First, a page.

I'm looking for a way to pass an arbitrary sequence of numbers to a bash script. I know about seq. However, the key word here is arbitrary. For example:

$ ./do_foo 2,4,5

Should perform something like this:

for i in {2,4,5}; do
    foo $i

And, of course:

$ ./do_foo 2..5

Should also be possible and perform something like this:

for i in {2..5}; do
    foo $i
  • 1
    Why don't you pipe the sequence (generated by seq or whatever other program) in to the script (seq 2 5 | your_script` ? – Anthon May 7 '15 at 18:15
  • @Anthon That's more or less what I do today (run the loop outside the script), but wanted to see if something a bit more elegant and less verbose was possible. – sudarkoff May 7 '15 at 18:35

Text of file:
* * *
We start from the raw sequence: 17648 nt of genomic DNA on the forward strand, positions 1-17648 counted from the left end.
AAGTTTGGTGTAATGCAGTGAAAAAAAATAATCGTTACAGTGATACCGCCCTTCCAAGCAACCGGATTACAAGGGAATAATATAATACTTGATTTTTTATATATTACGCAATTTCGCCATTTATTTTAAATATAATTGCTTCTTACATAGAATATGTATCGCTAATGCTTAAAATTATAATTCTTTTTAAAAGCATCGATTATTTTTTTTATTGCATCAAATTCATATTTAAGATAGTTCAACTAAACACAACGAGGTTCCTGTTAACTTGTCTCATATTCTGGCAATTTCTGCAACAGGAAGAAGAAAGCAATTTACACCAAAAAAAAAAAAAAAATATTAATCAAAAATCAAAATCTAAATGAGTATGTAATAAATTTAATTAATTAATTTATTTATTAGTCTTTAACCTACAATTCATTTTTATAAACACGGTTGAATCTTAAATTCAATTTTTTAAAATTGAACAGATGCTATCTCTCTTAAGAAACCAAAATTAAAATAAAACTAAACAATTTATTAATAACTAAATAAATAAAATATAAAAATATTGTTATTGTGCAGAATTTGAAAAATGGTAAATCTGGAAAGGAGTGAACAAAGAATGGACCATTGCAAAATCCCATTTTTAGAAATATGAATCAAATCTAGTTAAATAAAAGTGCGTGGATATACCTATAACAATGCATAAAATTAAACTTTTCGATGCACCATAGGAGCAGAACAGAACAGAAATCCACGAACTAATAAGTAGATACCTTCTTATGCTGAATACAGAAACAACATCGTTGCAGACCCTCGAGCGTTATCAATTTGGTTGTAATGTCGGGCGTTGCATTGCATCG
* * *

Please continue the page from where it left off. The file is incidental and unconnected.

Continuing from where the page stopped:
Just pass them as parameters:

#! /bin/sh
for i in "$@"; do
    foo "$i"


./do_foo 2 4 5
  • This covers only part of the problem. You can't do 2..5 this way. – sudarkoff May 7 '15 at 18:27
  • Sure you can: ./do_foo {2..5}. – lcd047 May 7 '15 at 18:30
  • Oh, I haven't tried it that way! Doh! – sudarkoff May 7 '15 at 18:31
  • @kos My actual script is a lot more complicated, of course, so I have a few shifts while loading other parameters and then treat the remainder $@ as the sequence. – sudarkoff May 7 '15 at 18:37
  • @kos Yes, I kinda agree with you. But you can do do_foo {2,4,5} as well, which I prefer because it makes usage more consistent. – sudarkoff May 7 '15 at 18:48

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